Expatriate health insurance policyholders who are worried about older relatives may be interested to learn that gentle exercise is thought to slow down the effects of dementia.
According to Professor June Andrews, director of the Dementia Services Development Centre at the University of Stirling, "there is no question that exercise does help with dementia".
The reason for this, she believes, is because the brain is dependent on oxygen.
"If it is already struggling because of Alzheimer's disease, then making sure that you have got a good blood supply to your brain with lots of oxygen in it is bound to be helpful; one of the things that exercise does is to improve your circulation, and it helps you have lots of oxygen," she explained.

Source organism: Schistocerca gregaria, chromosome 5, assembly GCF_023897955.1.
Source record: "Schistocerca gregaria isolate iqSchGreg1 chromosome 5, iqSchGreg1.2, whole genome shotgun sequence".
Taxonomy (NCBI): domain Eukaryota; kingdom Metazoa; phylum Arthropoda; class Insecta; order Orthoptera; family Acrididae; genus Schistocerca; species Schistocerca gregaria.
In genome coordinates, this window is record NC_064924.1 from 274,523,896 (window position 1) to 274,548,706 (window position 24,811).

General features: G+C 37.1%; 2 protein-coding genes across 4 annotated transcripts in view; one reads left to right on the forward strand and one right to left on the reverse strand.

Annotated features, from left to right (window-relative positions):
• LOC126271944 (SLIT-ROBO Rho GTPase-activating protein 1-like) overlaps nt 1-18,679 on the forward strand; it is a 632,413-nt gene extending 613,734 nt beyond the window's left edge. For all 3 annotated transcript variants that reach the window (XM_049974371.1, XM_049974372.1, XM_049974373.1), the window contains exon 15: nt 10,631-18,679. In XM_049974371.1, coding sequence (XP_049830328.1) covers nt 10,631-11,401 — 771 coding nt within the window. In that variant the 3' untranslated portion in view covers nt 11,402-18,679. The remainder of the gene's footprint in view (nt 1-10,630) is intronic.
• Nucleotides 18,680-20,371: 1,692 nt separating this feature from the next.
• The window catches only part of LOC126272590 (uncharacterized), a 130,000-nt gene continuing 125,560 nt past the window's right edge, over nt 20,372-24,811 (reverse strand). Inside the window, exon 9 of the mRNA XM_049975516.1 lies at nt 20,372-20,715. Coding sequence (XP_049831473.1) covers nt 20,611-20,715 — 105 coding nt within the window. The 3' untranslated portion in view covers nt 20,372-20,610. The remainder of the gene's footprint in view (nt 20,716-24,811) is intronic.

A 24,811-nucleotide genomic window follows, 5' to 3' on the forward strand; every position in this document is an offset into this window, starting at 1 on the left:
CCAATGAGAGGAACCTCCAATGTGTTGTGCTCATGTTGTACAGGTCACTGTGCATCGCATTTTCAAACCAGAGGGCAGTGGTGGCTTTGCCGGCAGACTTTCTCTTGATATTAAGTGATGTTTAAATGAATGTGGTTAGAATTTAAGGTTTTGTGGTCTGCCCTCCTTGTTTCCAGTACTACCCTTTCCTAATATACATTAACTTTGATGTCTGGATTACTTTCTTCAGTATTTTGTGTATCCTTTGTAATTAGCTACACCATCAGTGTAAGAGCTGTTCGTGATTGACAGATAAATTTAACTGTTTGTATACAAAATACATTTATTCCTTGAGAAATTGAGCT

The healthcare expert also noted that walking is often a social experience which can stimulate the mind, which is also important when facing dementia.
Her advice comes in light of research presented at the Radiological Society of North America, which suggested walking may slow cognitive decline in adults with Alzheimer's.
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